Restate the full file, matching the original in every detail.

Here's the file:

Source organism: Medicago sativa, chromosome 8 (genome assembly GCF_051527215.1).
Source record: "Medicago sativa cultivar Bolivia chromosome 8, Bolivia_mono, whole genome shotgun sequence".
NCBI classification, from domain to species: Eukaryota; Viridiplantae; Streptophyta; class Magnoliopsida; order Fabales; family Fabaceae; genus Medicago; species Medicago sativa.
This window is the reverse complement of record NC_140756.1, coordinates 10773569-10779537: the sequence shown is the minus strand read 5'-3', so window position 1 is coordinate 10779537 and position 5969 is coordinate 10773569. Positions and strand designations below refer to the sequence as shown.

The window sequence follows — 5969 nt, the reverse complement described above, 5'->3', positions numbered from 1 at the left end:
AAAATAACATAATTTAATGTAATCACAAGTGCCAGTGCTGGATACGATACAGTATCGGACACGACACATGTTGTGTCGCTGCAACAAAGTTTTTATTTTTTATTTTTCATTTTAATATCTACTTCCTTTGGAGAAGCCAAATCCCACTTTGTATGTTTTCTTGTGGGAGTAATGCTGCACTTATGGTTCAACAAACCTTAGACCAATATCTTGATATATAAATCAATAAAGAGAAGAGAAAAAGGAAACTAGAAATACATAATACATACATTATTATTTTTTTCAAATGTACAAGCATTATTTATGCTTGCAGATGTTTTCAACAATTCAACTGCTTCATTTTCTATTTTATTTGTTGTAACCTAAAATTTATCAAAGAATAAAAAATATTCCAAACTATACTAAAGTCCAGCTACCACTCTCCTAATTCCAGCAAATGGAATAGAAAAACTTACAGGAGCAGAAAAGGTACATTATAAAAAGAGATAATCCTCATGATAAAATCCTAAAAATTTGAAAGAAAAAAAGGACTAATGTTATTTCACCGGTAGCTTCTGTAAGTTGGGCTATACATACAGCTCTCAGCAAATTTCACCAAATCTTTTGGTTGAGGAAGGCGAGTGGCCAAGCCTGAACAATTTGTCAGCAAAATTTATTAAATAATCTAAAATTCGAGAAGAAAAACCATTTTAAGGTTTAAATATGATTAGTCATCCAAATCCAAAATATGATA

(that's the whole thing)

Source organism: Medicago sativa, chromosome 8 (genome assembly GCF_051527215.1).
Source record: "Medicago sativa cultivar Bolivia chromosome 8, Bolivia_mono, whole genome shotgun sequence".
NCBI classification, from domain to species: Eukaryota; Viridiplantae; Streptophyta; class Magnoliopsida; order Fabales; family Fabaceae; genus Medicago; species Medicago sativa.
This window is the reverse complement of record NC_140756.1, coordinates 10773569-10779537: the sequence shown is the minus strand read 5'-3', so window position 1 is coordinate 10779537 and position 5969 is coordinate 10773569. Positions and strand designations below refer to the sequence as shown.

The window sequence follows — 5969 nt, the reverse complement described above, 5'->3', positions numbered from 1 at the left end:
AAAATAACATAATTTAATGTAATCACAAGTGCCAGTGCTGGATACGATACAGTATCGGACACGACACATGTTGTGTCGCTGCAACAAAGTTTTTATTTTTTATTTTTCATTTTAATATCTACTTCCTTTGGAGAAGCCAAATCCCACTTTGTATGTTTTCTTGTGGGAGTAATGCTGCACTTATGGTTCAACAAACCTTAGACCAATATCTTGATATATAAATCAATAAAGAGAAGAGAAAAAGGAAACTAGAAATACATAATACATACATTATTATTTTTTTCAAATGTACAAGCATTATTTATGCTTGCAGATGTTTTCAACAATTCAACTGCTTCATTTTCTATTTTATTTGTTGTAACCTAAAATTTATCAAAGAATAAAAAATATTCCAAACTATACTAAAGTCCAGCTACCACTCTCCTAATTCCAGCAAATGGAATAGAAAAACTTACAGGAGCAGAAAAGGTACATTATAAAAAGAGATAATCCTCATGATAAAATCCTAAAAATTTGAAAGAAAAAAAGGACTAATGTTATTTCACCGGTAGCTTCTGTAAGTTGGGCTATACATACAGCTCTCAGCAAATTTCACCAAATCTTTTGGTTGAGGAAGGCGAGTGGCCAAGCCTGAACAATTTGTCAGCAAAATTTATTAAATAATCTAAAATTCGAGAAGAAAAACCATTTTAAGGTTTAAATATGATTAGTCATCCAAATCCAAAATATGATA